Child Care Subsidies Fall Short of Need

Affordable, quality early learning environments are instrumental to the well-being of young children. Access to high-quality, affordable early learning can reduce the difference in school readiness between low-income toddlers and their higher- income peers. Children who receive quality care also grow up to earn more money as adults.[8]

Fully investing in our childcare system is crucial to rebuilding and progressing toward a more equitable and thriving city. The Child Care Subsidy/Voucher program, administered by OSSE, provides families with vouchers that they can use at licensed providers, but the payments to early childhood education providers aren’t enough to cover the full cost of high-quality care.[9]

The Birth-to-Three for All DC Act, passed in 2018, aims to improve the quality of early education by offering competitive compensation for early educators and making childcare more affordable, among other crucial improvements to programs that boost child and parent well-being. The District has made some progress to implement this vision in previous years but invested no additional funding for DC’s childcare subsidy program this year (Figure 3).

Pre-COVID-19, the FY 2021 budget request from the Under 3 DC coalition was a $40 million enhancement to keep DC on the path to realizing the Birth-to-Three law. The funding request to the childcare subsidy was to raise educator pay, improve quality, expand subsidy participation by providers, and strengthen the financial stability of child care centers and homes.[10] After the pandemic hit, the coalition lowered its request, instead asking for a $10 million increase to the childcare subsidy program.[11] Ten million dollars is not sufficient to advance DC’s early childhood education system, but it would have helped subsidized providers comply with new health regulations so they can keep their doors open next year.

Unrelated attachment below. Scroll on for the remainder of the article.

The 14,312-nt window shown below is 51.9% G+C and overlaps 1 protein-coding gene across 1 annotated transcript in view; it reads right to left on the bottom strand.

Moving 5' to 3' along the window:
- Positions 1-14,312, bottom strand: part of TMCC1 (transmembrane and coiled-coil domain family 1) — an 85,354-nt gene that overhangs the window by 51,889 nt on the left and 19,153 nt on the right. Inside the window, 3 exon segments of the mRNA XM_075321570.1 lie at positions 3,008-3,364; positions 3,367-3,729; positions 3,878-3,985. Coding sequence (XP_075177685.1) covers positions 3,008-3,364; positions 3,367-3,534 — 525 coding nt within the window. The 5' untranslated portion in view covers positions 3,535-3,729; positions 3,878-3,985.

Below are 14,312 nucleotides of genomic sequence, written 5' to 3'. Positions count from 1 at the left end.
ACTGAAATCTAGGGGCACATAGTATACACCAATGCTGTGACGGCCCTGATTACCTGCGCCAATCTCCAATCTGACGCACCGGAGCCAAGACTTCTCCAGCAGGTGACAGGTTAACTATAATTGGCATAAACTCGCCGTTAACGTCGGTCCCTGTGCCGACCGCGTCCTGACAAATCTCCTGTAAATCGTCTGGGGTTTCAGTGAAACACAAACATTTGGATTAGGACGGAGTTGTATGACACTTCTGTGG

The coronavirus continues to disproportionately harm families with low incomes, particularly Black and brown families. Working families receive critical support from childcare providers who participate in the subsidy program. But subsidized providers will need more funding to implement pandemic-related public health measures over the coming year. Keeping children and families safe will require smaller class sizes, more staff, higher cleaning costs, and facilities adjustments, all during a time of fluctuating attendance.[12] Revenue is likely to decrease while expenses increase. It’s impossible to foresee exactly what each provider’s needs will be. Some may need to hire assistants to check temperatures, reduce class sizes, or assist children with hand-washing, while others may need the funds to increase crucial maintenance protocols such as regular professional cleanings.

Additional Federal Funding for Child Care Remains Uncertain

The Coronavirus Aid, Relief, and Economic Security (CARES) Act included an increase to Child Care and Development Block Grant (CCDBG) discretionary funds.

The District received approximately $6 million in CCDBG funds[13] which OSSE used to continue making subsidy payments to providers based on enrollment, rather than attendance, during the pandemic-induced shutdown.

DC Council passed a coronavirus relief bill that included an additional 5 percent of federal relief funds to childcare providers. Unfortunately, funding for this bill does not exist. The District will only be able to actually distribute these grants if it receives the $750 million the city was shortchanged when Congress opted to treat D.C. as a territory rather than state in handing out federal aid.[14]